Following on from our report on the execution of George Boleyn, Lord Rochford, we continue with the executions of the other four men found guilty of adultery with the Queen and treason.
Thomas Wyatt, the poet who is at this very moment himself imprisoned in the Tower of London has written a poem about their executions, entitled “In Mourning wise since daily I increase”. I have included excerpts in the accounts of the men’s executions.
Henry Norris was the next man on to the scaffold. We have two different accounts of his execution with his servant, George Constantine, saying that Norris “said almost nothing at all”1 and Gilbert Burnet, the Bishop of Salisbury, saying:-
“I do not think that any gentleman of the court owes more to [the King] than I do, and hath been more ungrateful and regardless of it than I have.”2
Burnet goes on to say that Norris defended Queen Anne Boleyn, saying that he “loyally averred that in his conscience, he thought the Queen innocent of these things laid to her charge; but whether she was or not, he would not accuse her of any thing, and he would die a thousand times rather than ruin an innocent person.”
Norris then knelt at the block and was beheaded.
“Ah! Norris, Norris, my tears begin to run
To think what hap did thee so lead or guide
Whereby thou hast both thee and thine undone
That is bewailed in court of every side;
In place also where thou hast never been
Both man and child doth piteously thee moan.
They say, ‘Alas, thou art far overseen
By thine offences to be thus deat and gone.’”
Sir Francis Weston
The third man to climb the scaffold and face the executioner was Sir Francis Weston who said:-
“I had thought to live in abomination yet this twenty or thirty years, and then to have made amends, I thought little I would come to this”
and then advised the crowd that they should learn “by example of him”3.
It is easy to read too much into his speech and think that he is confessing to adultery with the Queen, or worse illicit sexual acts, but here at The Anne Boleyn Files we feel that he is simply confessing to leading a sinful life and to not taking the opportunities that he was offered to change his ways. Aren’t we all guilty of that?
He too knelt at the block and his life was ended.
“Ah! Weston, Weston, that pleasant was and young,
In active things who might with thee compare?
All words accept that thou diddest speak with tongue,
So well esteemed with each where thou diddest fare.
And we that now in court doth lead our life
Most part in mind doth thee lament and moan;
But that thy faults we daily hear so rife,
All we should weep that thou are dead and gone.”
Fourth in line was William Brereton who said:-
“I have deserved to die if it were a thousand deaths, but the cause whereof I die judge ye not. But if ye judge, judge the best.”4
He then repeated the last part, “but if ye judge, judge the best”, three or four times, before he knelt and was beheaded.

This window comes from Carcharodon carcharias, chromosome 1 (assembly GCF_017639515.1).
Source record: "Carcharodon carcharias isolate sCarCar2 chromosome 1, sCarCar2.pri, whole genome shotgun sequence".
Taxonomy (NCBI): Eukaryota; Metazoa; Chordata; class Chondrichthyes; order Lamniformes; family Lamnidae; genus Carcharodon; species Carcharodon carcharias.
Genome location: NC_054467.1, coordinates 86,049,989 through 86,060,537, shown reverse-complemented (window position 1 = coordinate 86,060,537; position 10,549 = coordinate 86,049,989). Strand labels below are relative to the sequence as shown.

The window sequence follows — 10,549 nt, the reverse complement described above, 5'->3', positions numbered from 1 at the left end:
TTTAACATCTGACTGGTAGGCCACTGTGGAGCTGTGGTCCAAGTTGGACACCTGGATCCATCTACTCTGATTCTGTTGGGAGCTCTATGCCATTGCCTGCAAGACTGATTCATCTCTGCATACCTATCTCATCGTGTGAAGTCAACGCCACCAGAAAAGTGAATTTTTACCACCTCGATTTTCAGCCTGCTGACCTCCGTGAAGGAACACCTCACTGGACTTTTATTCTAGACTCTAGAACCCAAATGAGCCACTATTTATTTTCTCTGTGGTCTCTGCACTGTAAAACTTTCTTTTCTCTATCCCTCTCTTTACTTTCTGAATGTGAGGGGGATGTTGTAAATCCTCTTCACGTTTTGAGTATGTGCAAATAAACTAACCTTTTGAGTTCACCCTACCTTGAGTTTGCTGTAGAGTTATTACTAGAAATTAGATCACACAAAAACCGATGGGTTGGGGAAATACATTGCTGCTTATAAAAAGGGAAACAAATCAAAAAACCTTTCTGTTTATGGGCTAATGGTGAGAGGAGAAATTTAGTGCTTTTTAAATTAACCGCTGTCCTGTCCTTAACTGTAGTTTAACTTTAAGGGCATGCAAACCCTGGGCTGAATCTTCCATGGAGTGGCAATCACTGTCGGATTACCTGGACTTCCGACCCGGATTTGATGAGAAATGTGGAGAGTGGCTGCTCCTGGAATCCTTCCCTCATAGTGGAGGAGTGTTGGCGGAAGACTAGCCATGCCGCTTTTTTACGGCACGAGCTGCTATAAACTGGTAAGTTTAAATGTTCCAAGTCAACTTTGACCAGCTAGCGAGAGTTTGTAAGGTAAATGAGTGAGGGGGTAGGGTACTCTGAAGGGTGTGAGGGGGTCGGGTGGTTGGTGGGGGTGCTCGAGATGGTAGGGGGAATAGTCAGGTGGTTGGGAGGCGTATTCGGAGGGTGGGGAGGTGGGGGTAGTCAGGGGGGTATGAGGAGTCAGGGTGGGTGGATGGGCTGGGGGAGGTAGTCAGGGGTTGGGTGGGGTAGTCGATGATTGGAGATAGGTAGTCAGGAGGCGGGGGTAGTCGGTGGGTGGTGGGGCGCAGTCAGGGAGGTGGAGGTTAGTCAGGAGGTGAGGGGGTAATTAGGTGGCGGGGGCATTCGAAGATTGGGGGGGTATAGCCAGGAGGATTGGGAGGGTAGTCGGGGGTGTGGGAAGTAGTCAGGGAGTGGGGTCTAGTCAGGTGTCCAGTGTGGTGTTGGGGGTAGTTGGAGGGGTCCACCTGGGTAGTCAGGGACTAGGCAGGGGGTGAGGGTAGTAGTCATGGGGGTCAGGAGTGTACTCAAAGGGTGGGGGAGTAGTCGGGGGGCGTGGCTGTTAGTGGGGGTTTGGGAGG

Sir Henry Norris’s servant, George Constantine said of Brereton:-
“if any of them was innocent, it was he, for if he were guilty, I say therefore that he died worst of them all”5, meaning that Brereton must have been innocent because he risked damnation by not confessing to his sin.
“Brereton farewell, as one that least I knew.
Great was thy love with divers as I hear,
But common voice doth not so sore thee rue
As other twain that doth before appear;
But yet no doubt but they friends thee lament
And other hear their piteous cry and moan.
So doth eah heart for thee likewise relent
That thou givest cause thus to be dead and gone.”
Poor Mark Smeaton. This man had seen four men beheaded right in front of him and he had already likely suffered some torture. It was now his time to climb on to the scaffold, now covered in blood, and face the crowd and the executioner. According to George Constantine, all he said was
“Masters, I pray you all pray for me, for I have deserved the death.”6
Short and sweet!
Then he was beheaded.
Smeaton did not take the opportunity to retract his confession and when Anne Boleyn heard this she apparently said:-
“Has he not then cleared me of the public infamy he has brought me to? Alas, I fear his soul suffers for it, and that he is now punished for his false accusations! But for my brother and those others, I doubt not but they are now in the presence of that great King before whom I am to be tomorrow.”7
“Ah! Mark, what moan should I for thee make more,
Since that thy death thou hast deserved best,
Save only that mine eye is forced sore
With piteous plaint to moan thee with the rest?
A time thou haddest above thy poor degree,
The fall whereof thy friends may well bemoan:
A rotten twig upon so high a tree
Hath slipped thy hold, and thou art dead and gone.
And thus farewell each one in hearty wise!”
The bodies of these fine five men, all respected courtiers, were then stripped and taken away for burial. George Boleyn, Lord Rochford, was taken inside the Chapel of St Peter ad Vincula where he was interred before the high altar, whereas the other men, who were commoners, were buried in the Chapel churchyard. May they rest in peace.
I’ll leave you with the final verse of Wyatt’s poem:-
“And thus farewell each one in hearty wise!
The axe is home, your heads be in the street;
The trickling tears doth fall so from my eyes
I scarce may write, my paper is so wet.
But what can hope when death hath played his part,
Though nature’s course will thus lament and moan?
Leave sobs therefore, and every Christian heart
Pray for the souls of those be dead and gone.”
Notes and Sources
- George Constantine, quoted in The Lady in the Tower, Alison Weir, p244
- Burnet, quoted in Weir p244
- Weir, p245
- Ibid., p248